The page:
The debate on health care has focused on questions of national policy; in other words what reforms should be uniformly imposed by the federal government on the economically, politically and culturally diverse states of the union. But, I have yet to hear a sound explanation of why the people of the 50 states should not be allowed to debate and decide the health care policies that best suit their needs, values and desires. In other words, if the people of California desire a single payer plan - let them enjoy its benefits and bear its costs. And if the people of Texas desire market driven reforms - them enjoy its benefits and bear its costs. These principles also apply to education and a host of other issues. Here are but a few of the many benefits of a less centralized approach to governance:
1. It's inherently more democratic and respectful of diversity. At the very least, if you don't like a policy, you can move to a state that better represents your values, but federal mandates traps citizens by to not allowing them to "vote with their feet."
2. It allows for greater domestic tranquility. For example, if the people of each state can only influence their own educational policies, they have little reason to engage in divisive policy and cultural wars on a national level.
3. State and local governments can serve as a "laboratory for democracy." In other words, we can learn from the successes and failures of the initiatives of other states.
4. The connection between a local policy and end result is almost always more apparent than it is between a federal policy and end result. For example, it's very difficult to determine which, if any, national policies are responsible for changes in the rate of crime. However, the connection between the sharp drop in crime that New York City experienced and Rudolph Giuliani's policies is strong and apparent. This allows the public to better assess what works and what does not.
5. It fosters greater individual and community participation and power. For example, parents have greater opportunities to influence the policies of their local schools via PTA and town hall meetings, than they have to influence national educational policy.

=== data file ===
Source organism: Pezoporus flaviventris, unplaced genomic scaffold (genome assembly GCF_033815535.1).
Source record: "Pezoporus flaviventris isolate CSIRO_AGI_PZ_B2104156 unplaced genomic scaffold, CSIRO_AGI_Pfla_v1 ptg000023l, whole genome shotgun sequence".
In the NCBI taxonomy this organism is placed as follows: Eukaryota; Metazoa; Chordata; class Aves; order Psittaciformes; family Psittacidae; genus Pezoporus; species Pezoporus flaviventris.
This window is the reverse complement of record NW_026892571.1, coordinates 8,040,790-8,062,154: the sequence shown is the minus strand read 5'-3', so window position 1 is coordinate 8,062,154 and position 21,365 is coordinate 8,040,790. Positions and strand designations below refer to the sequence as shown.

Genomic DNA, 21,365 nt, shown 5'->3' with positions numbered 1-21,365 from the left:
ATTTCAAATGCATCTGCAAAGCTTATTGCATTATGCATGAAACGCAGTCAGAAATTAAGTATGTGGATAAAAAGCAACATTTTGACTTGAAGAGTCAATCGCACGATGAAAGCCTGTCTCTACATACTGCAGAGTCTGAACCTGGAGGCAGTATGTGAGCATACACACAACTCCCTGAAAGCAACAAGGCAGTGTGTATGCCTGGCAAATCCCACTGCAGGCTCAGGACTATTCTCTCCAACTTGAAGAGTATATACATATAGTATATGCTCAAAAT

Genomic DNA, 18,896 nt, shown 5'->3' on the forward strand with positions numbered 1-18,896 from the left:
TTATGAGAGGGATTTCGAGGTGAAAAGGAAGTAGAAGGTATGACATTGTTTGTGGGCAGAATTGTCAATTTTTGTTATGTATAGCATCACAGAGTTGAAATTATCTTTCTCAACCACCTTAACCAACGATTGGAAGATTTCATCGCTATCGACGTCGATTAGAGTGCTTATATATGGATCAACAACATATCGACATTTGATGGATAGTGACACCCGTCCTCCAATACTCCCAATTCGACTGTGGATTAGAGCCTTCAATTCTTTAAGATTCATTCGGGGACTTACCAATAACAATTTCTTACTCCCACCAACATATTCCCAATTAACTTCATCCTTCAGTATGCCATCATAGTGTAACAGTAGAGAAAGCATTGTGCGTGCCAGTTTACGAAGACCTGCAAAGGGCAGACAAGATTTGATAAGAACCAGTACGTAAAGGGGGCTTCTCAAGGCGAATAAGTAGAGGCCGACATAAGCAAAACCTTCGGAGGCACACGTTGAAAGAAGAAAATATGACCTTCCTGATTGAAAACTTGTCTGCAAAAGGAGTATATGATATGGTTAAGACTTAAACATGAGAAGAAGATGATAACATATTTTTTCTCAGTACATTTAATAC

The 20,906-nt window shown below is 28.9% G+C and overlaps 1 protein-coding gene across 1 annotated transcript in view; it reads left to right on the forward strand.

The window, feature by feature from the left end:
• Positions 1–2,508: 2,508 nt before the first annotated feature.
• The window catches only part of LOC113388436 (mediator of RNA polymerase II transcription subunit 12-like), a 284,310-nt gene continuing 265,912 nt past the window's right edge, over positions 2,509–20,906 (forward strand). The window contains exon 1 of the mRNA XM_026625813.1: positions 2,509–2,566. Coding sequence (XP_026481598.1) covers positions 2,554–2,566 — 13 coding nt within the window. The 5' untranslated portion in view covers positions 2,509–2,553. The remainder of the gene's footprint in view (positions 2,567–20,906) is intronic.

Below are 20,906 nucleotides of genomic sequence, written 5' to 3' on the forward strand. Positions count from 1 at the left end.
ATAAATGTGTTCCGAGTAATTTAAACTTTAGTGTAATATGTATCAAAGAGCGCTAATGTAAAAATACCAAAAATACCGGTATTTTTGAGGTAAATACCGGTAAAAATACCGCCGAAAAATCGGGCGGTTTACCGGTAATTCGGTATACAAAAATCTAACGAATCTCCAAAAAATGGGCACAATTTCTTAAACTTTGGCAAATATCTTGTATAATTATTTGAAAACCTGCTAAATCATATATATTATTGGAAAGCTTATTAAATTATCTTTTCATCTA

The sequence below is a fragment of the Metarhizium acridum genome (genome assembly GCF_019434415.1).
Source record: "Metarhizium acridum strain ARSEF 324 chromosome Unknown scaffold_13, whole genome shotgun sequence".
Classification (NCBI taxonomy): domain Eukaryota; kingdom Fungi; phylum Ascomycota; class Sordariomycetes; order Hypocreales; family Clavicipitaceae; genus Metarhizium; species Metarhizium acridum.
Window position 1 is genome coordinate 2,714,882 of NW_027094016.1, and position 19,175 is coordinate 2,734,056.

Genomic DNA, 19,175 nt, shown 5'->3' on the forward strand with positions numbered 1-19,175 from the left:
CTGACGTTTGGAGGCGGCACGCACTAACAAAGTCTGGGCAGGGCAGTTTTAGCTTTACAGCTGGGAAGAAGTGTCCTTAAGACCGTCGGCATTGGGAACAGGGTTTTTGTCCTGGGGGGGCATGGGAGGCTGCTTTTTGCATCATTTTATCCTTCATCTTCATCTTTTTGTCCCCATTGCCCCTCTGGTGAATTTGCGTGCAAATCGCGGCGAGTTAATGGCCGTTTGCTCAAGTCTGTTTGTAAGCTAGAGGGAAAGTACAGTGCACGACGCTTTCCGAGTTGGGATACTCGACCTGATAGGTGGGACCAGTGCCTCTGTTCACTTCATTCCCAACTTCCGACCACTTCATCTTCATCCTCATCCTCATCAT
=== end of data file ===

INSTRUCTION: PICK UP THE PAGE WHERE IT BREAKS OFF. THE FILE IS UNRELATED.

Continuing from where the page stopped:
6. The larger and more distant a center of power is, the less responsive to the needs and desires of its people it tends to be. As inept or corrupt as a local politician may be, they almost always possess more detailed, up-to-date information about the nature and needs of their community than a federal bureaucrat does.
7. The true cost of policies are almost always more apparent on a local level. For example, the federal government was able to spend over a trillion on the War In Iraq while simultaneously cutting taxes. In contrast, the rising cost of government in Chicago and Cook County have quickly lead to rising property taxes. This helps explain why the people of Chicago vigorously protest costly new initiatives, such as Mayor Daley's push to host the Olympics, yet largely remain silent in the face of out of control federal spending.
8. State and local governments are limited in their power to plunge the public into debt, because of they are unable to print money and limited in their ability to borrow it. So, states and local governments are forced to face fiscal reality much faster than their federal counterpart.
9. Many federal initiatives violate the letter and spirit of the Constitution. The powers of the powers of the federal government are limited to functions specifically enumerated in the constitution, the powers of states and communities are broad and plentiful. To justify the expansion of the size and scope of federal government, politicians and their judicial enablers have resorted to willful misrepresentations of the Commerce Clause and General Welfare Clause.
10. A federal government that focuses on the functions assigned to it by the Constitution, will be more effective in achieving them. For example, the federal government has greatly expanded its areas of responsibility, while failing to secure the border.